Things are getting a little hairy at these Occupy things:
Now honestly? The lady cop was a little quick on the trigger. There’s obviously a back story, because even though the police don’t say anything the guy knows they’re coming for him, and so do they. They should still tell him what the charge is. They should still tell him he’s under arrest. The taze didn’t look necessary at that point, though I would admit the guy was being a tad unruly.
Overall, it’s hardly the worst police behavior to have been caught on tape in recent years. Not by a long shot.
But you know what is kind of disconcerting?
There’s been what you might call an entrenchment into hostility. It has a long term feel, like this is one of those things that’s going to go on until some kind of climax is reached. And the police job is getting more difficult it seems.
They bring it on themselves. And by catering to them so much, the courts haven’t helped either. In the short term it makes everyone’s life easier to do that, but things always erupt eventually.
Update: If you wade through this post and the comments to it, it appears the incident in the posted video is collectively viewed more or less the same way it was described here: not perfect, not a cause for outrage against the police.
But this was interesting:
It was obvious early on that this pointless Occupy nonsense would end in violence, and I only hope the media and the Obama administration pays a high price for encouraging, enabling and trying to legitimize the most juvenile, incoherent and narcissistic protest I’ve ever seen….and I’ve seen a lot. Even been in one or two…
Is the “Occupy nonsense” continuing, and doomed to “end in violence” because the Obama administration has encouraged it? I don’t think so. It is an outgrowth of the failure of institutions provided for the just resolution of disputes. Such as the courts. Primarily the courts. They don’t work anymore, and too many people know it.
Every single unjust decision by a judge has ripple effects, extending from the parties to the witnesses to the relatives and friends of the parties, and on and on. I’ll ask my fellow lawyers: think about that. Think about how many injustices you have witnessed on your own cases or the cases of others, and just run with the idea.
It’s frightening. And it’s obvious.
In the law we have the idea of “proximate” causation because disputed incidents invariably have many causes and you have to draw the line somewhere. And because we’re constantly trying to make it easier on ourselves (okay, not just that – we also have an obligation to make things clear for others) we don’t want to get metaphysical about causation.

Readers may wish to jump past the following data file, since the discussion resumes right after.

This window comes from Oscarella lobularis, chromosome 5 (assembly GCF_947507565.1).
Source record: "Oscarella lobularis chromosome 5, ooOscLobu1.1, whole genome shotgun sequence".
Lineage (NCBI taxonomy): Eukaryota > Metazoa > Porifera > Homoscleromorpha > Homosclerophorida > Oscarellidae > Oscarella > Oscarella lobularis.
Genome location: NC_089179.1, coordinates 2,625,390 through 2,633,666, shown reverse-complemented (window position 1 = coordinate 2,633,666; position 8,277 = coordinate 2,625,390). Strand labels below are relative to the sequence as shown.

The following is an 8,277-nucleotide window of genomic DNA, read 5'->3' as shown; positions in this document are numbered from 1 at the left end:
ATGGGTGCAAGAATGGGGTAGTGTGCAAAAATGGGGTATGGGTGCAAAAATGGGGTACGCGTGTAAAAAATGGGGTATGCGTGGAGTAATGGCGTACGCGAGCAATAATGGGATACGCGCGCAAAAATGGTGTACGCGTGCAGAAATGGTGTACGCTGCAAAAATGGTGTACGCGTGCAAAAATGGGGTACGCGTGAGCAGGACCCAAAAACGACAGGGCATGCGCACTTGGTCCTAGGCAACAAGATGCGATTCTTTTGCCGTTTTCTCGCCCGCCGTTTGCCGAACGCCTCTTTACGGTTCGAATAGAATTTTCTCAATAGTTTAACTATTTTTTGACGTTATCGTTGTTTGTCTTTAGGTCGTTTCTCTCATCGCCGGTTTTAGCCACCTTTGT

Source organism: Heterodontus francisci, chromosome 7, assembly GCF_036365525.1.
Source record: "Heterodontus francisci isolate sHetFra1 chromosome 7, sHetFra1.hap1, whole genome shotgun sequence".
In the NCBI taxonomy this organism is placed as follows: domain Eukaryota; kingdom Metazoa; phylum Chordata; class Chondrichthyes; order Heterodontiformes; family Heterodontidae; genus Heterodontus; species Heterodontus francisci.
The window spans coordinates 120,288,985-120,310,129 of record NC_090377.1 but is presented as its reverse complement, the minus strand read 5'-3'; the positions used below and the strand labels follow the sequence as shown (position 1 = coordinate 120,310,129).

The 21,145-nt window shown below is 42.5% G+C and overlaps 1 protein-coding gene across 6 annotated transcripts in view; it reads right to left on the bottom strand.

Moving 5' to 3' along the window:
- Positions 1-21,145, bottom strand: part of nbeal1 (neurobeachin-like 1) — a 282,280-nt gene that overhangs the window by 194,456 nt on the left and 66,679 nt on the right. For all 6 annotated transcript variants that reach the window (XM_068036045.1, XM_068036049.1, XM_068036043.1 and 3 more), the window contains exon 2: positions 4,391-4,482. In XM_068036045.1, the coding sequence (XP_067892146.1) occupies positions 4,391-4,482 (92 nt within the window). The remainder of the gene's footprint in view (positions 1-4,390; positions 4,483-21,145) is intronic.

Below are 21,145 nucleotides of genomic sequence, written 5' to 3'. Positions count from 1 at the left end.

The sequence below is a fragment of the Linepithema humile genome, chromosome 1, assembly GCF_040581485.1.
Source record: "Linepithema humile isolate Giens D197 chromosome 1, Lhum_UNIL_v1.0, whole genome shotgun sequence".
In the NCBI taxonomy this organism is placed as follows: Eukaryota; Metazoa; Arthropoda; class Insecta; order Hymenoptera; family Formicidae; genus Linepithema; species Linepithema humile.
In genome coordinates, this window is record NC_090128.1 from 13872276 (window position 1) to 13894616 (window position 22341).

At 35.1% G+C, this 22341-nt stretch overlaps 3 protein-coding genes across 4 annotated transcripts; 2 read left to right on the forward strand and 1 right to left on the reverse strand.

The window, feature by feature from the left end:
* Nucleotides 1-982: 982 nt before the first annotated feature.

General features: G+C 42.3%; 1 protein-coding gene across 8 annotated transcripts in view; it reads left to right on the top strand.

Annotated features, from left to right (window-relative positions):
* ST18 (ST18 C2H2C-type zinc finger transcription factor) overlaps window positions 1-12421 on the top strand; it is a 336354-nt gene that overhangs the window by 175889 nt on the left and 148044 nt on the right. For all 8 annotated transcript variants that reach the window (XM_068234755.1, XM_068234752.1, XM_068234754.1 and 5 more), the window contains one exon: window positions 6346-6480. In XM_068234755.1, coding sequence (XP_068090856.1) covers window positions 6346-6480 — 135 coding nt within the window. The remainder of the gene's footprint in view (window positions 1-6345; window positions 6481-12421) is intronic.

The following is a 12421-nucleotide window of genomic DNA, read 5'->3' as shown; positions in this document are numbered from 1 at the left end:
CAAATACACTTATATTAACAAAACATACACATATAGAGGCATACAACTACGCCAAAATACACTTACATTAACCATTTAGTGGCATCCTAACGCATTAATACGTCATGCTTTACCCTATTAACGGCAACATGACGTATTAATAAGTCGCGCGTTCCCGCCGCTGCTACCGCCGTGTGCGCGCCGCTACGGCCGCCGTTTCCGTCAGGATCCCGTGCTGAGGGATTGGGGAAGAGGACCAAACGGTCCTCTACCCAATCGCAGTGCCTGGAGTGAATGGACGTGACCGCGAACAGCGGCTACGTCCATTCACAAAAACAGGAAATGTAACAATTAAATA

But to me at least, this is a no-brainer. You can call the “Occupy” thing “nonsense” and ridicule the participants all you want. It’s not going away. It’s genesis is the same social pathology that caused the French revolution. Most of the participants can tell you a story of terrible injustice un-redressed. I know this because it could not possibly be otherwise, given the depth and breadth of the perfidy of judges. Other officials too, but especially judges, whose perfidy, when it occurs, is peculiarly socially destructive: it does not simply take away justice in the particular case, it takes away the very hope of justice for a much larger group.
I agree with one of the commenters over at SJ that it’s not fair to say that the Occupy movement has no clear message or purpose. They want the rule of law. They have explicitly demanded that, meaning they know it does not now exist in the US. And they are right, right down the line. That’s where their energy and strength comes from: reality that they know through personal experience, or the personal experience of their friends or neighbors or loved ones. There is too much of it now to be glossed over with media propaganda and perp walks.
This has nothing to do with encouraging words from Obama. This is a manifestation of a rupture in the basic fabric of society, and history is repeating itself word for word, note for note.